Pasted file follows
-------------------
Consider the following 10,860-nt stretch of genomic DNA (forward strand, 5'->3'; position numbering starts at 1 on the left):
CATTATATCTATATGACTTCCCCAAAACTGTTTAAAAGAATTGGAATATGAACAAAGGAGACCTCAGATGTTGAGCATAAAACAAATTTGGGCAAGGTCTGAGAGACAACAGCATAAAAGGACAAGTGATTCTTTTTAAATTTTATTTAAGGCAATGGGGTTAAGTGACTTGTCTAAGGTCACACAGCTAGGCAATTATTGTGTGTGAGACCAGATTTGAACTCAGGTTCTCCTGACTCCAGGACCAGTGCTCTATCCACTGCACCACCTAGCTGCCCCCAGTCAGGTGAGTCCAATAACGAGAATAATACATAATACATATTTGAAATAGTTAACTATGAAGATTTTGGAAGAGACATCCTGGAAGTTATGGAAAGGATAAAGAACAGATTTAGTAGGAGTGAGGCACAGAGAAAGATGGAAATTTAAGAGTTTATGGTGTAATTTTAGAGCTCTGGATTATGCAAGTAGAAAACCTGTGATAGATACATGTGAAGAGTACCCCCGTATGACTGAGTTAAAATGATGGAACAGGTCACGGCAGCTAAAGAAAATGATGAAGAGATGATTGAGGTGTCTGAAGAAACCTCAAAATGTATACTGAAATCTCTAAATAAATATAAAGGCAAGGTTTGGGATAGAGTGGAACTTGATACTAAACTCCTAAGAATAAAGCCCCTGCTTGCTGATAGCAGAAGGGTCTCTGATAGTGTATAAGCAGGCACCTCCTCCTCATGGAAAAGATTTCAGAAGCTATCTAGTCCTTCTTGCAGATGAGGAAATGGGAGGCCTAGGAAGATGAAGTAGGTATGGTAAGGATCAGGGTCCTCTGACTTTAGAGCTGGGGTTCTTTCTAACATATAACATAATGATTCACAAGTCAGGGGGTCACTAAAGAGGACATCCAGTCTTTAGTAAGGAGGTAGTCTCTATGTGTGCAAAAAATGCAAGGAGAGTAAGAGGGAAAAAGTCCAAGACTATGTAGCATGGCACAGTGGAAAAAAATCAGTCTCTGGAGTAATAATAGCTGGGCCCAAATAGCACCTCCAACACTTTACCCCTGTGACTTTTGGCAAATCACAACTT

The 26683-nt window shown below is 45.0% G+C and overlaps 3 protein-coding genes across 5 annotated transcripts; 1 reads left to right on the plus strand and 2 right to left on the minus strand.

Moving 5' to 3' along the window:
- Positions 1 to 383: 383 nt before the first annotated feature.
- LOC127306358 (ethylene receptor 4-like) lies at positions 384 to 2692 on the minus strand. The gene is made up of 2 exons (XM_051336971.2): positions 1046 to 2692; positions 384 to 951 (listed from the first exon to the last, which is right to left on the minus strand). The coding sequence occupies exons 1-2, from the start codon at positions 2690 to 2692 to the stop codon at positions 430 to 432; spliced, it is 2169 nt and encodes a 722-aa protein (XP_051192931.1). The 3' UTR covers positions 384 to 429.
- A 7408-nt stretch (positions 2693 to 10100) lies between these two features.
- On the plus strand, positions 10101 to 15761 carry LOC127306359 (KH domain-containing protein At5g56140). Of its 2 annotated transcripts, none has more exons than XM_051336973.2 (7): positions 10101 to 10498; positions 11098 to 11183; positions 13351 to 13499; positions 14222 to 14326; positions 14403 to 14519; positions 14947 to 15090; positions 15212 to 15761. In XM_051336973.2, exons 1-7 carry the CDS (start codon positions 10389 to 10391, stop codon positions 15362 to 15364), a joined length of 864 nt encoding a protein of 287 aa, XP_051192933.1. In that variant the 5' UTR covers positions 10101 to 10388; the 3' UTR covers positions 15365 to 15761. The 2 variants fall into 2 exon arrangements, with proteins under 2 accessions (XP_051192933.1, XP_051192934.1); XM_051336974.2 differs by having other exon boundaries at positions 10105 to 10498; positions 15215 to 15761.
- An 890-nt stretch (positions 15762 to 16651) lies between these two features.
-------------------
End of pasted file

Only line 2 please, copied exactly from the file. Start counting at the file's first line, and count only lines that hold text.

CATTATATCTATATGACTTCCCCAAAACTGTTTAAAAGAATTGGAATATGAACAAAGGAGACCTCAGATGTTGAGCATAAAACAAATTTGGGCAAGGTCTGAGAGACAACAGCATAAAAGGACAAGTGATTCTTTTTAAATTTTATTTAAGGCAATGGGGTTAAGTGACTTGTCTAAGGTCACACAGCTAGGCAATTATTGTGTGTGAGACCAGATTTGAACTCAGGTTCTCCTGACTCCAGGACCAGTGCTCTATCCACTGCACCACCTAGCTGCCCCCAGTCAGGTGAGTCCAATAACGAGAATAATACATAATACATATTTGAAATAGTTAACTATGAAGATTTTGGAAGAGACATCCTGGAAGTTATGGAAAGGATAAAGAACAGATTTAGTAGGAGTGAGGCACAGAGAAAGATGGAAATTTAAGAGTTTATGGTGTAATTTTAGAGCTCTGGATTATGCAAGTAGAAAACCTGTGATAGATACATGTGAAGAGTACCCCCGTATGACTGAGTTAAAATGATGGAACAGGTCACGGCAGCTAAAGAAAATGATGAAGAGATGATTGAGGTGTCTGAAGAAACCTCAAAATGTATACTGAAATCTCTAAATAAATATAAAGGCAAGGTTTGGGATAGAGTGGAACTTGATACTAAACTCCTAAGAATAAAGCCCCTGCTTGCTGATAGCAGAAGGGTCTCTGATAGTGTATAAGCAGGCACCTCCTCCTCATGGAAAAGATTTCAGAAGCTATCTAGTCCTTCTTGCAGATGAGGAAATGGGAGGCCTAGGAAGATGAAGTAGGTATGGTAAGGATCAGGGTCCTCTGACTTTAGAGCTGGGGTTCTTTCTAACATATAACATAATGATTCACAAGTCAGGGGGTCACTAAAGAGGACATCCAGTCTTTAGTAAGGAGGTAGTCTCTATGTGTGCAAAAAATGCAAGGAGAGTAAGAGGGAAAAAGTCCAAGACTATGTAGCATGGCACAGTGGAAAAAAATCAGTCTCTGGAGTAATAATAGCTGGGCCCAAATAGCACCTCCAACACTTTACCCCTGTGACTTTTGGCAAATCACAACTT